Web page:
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Mark K.
12-02-2008, 01:46 AM
Having recently reviewed the video capabilities of Nikon's new D90 DSLR, one element of that camera's abilities really struck me - that is, adjustable sensitivity.

The camera has an ISO range of 200-3200 for shooting video, which gives you an awful lot of flexibility for your shooting. And even at the highest ISO settings, noise and overall IQ remain good.

Now my understanding of the R1 is that sensitivity is fixed (at ISO 250-320 depending on who you talk to). So I'm wondering whether the flexibility that these new DSLRs offer, in terms of sensitivity, could be transferred into the new Epic and Scarlet cameras?

Thoughts?

Martin Weiss
12-02-2008, 02:15 AM
My understanding is that the sensitivity of the SENSOR is fixed, and all ISO/ASA is metadata.

Fredrik Harreschou
12-02-2008, 02:46 AM
I had a similar question some time ago. Graeme responded, post #6.
http://www.reduser.net/forum/showthread.php?t=5242

Mark K.
12-02-2008, 03:34 AM
I had a similar question some time ago. Graeme responded, post #6.
http://www.reduser.net/forum/showthread.php?t=5242

Very interesting, I was quite surprised by the replies you got Fredrik. I've never heard of pushing an exposure by multiple stops, yielding better results than shooting at a higher gain in the first place before.

I wonder how far the technology has come since then. Increasing the analog gain on the D90 certainly seemed to turn in impressive results even at the highest sensitivities.

It's one area of the new cameras that I hope leans more towards the still-camera side of the equation. Having the flexibility to shoot between ISO 200-3200 natively (like a regular DSLR) would certainly be appealing. And it's one element of the cameras that (given their intention to be used as still cameras in additional to motion-pictures) I assume will be possible. (if you can adjust the sensitivity for still images, why not motion ones as well?)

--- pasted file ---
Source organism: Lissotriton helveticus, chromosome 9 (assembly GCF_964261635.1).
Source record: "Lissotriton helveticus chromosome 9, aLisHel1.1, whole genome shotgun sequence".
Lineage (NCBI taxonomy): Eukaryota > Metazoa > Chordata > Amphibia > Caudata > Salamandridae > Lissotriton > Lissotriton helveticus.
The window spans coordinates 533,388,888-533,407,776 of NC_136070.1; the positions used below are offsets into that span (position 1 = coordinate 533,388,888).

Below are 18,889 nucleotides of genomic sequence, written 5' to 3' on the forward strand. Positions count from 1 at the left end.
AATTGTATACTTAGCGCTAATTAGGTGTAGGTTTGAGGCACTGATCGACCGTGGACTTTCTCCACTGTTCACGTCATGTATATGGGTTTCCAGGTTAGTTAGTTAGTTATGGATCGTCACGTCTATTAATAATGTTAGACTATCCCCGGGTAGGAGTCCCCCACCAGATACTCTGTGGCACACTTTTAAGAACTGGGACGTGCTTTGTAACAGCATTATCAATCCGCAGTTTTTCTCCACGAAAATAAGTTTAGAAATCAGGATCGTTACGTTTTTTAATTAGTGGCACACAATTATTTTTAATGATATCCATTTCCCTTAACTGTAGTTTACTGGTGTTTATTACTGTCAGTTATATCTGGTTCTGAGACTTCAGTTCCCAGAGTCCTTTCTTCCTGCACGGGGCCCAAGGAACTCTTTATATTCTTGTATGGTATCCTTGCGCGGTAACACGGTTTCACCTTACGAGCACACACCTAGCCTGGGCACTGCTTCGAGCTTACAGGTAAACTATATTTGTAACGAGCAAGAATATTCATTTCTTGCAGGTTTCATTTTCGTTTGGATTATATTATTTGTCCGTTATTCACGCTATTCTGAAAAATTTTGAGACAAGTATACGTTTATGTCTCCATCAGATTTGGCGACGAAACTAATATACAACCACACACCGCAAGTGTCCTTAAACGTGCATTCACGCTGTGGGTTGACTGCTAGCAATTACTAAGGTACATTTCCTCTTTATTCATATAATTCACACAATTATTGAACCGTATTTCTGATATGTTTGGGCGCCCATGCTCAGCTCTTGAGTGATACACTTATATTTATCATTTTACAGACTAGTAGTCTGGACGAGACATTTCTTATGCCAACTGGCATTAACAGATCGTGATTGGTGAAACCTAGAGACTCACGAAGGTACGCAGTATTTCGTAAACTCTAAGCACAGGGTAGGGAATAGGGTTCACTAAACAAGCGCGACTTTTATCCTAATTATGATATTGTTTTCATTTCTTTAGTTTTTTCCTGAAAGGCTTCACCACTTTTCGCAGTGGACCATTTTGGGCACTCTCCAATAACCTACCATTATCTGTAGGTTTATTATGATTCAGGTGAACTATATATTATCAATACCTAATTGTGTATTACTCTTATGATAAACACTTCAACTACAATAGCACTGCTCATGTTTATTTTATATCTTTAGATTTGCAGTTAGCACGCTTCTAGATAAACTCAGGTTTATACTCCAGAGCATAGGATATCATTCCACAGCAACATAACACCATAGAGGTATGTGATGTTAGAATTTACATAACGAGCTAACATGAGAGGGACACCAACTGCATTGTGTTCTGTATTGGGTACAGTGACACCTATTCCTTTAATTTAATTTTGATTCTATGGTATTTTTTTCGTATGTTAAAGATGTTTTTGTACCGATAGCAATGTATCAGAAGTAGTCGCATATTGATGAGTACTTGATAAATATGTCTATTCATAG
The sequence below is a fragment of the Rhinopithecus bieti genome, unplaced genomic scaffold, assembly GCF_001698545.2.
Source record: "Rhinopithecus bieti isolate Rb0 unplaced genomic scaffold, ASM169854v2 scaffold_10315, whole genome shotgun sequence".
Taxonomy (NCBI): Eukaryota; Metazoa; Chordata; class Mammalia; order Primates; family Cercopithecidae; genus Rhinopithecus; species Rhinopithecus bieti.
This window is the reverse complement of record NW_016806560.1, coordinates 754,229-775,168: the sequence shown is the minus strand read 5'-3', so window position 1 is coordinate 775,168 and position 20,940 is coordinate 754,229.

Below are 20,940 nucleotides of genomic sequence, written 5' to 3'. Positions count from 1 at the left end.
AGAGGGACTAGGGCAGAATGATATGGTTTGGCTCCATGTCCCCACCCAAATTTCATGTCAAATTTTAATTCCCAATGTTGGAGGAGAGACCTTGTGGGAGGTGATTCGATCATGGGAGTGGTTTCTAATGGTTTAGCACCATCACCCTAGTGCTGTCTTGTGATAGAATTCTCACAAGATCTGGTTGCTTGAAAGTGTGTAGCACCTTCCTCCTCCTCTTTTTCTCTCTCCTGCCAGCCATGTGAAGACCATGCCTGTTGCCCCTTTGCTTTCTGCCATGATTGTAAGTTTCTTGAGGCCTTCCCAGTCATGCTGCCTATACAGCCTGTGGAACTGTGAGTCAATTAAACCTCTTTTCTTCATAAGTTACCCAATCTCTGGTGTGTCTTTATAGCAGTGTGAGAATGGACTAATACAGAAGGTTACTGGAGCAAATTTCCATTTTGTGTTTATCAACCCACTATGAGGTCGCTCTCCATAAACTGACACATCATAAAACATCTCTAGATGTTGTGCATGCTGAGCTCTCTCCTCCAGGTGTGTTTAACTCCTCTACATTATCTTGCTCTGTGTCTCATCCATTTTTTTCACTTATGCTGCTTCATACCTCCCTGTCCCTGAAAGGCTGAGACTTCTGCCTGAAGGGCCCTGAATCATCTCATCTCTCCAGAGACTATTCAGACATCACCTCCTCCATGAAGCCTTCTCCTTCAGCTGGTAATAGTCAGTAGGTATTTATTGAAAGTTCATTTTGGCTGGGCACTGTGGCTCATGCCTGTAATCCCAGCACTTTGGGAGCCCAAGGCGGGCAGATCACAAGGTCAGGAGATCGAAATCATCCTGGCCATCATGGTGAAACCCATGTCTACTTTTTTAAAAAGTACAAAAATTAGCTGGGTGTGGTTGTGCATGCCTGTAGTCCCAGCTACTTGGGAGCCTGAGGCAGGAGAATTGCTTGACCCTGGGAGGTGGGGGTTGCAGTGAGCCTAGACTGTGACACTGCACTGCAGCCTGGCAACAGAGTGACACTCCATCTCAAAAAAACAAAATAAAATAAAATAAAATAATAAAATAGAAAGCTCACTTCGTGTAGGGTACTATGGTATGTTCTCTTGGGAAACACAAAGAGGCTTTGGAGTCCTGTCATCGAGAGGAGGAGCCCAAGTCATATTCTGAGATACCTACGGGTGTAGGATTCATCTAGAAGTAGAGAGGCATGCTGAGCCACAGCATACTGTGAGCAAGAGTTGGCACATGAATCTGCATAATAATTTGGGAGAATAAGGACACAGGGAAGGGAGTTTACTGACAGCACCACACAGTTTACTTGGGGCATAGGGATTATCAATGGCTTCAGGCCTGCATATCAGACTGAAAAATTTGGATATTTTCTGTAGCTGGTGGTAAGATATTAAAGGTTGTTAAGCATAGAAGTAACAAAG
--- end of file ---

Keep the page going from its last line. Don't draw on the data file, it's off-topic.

Fredrik Harreschou
12-02-2008, 04:00 AM
Yes, it is interesting. Just remember that the thread is a year old. Things could have changed since then. Maybe Mysterium-X or Monstro will be different. I would love ASA 100 (or 50) for outdoors shooting. And very usable ASA 2000...

Martin Weiss
12-02-2008, 04:18 AM
Fredrik,

Seems as though reduser.no is still hacked...

Fredrik Harreschou
12-02-2008, 05:22 AM
Martin,

yes I know. Haven't had the time to get the backup up. Too busy these days. :angry03:

I have changed my sig, though ;)

Fred

Graeme Nattress
12-02-2008, 05:24 AM
The sensor is fixed sensitivity. To reduce that sensitivity, you can ND, or you can reduce analogue gain into the A-to-D. Similarly to boost the sensitivity, you can boost the electronic gain.

Now....

You really have to options on boosting sensitivity, but both involve gain. You can gain up the analogue before digitization, or do it afterwards with digital gain.

The digital gain method uses the full dynamic range of that which was recorded. The analogue gain method throws away a stop at the bright end for every stop you gain up. With digital, you can either throw away that stop, or put in a curve and get a nice highlight roll-off.

Some cameras look better on analogue gain. Some look better on digital gain.

Graeme

Mark K.
12-02-2008, 05:31 AM
Graeme, will the new cameras apply that same "digital gain" method for increased/decreased sensitivity in still-image mode?

Graeme Nattress
12-02-2008, 05:53 AM
Now you're asking detailed questions about announced, but not quite finished products. Ask again later...

Graeme

JD Holloway
12-02-2008, 11:09 AM
...shoe drops...
Red does Digital gain post side, but has room for analogue gain as well I would think.

Nothing wrong with a little bit of analogue gain if you don't mind throwing away a known amount of highlight material and/or the scene is low contrast and has little to no highlight material to throw away, think underwater/ fog or overcast dusk scene. Am I wrong? Noise introduced through gain would have to be balanced against noise in underexposed parts of the frame I would think.

Any thoughts?

Graeme Nattress
12-02-2008, 11:16 AM
You end up just trading digital noise for analogue noise and loosing a stop in the hightlight into the bargain.

Graeme

JD Holloway
12-02-2008, 11:20 AM
Well Ok then! No analogue gain or us.
Thanks for the quick reply.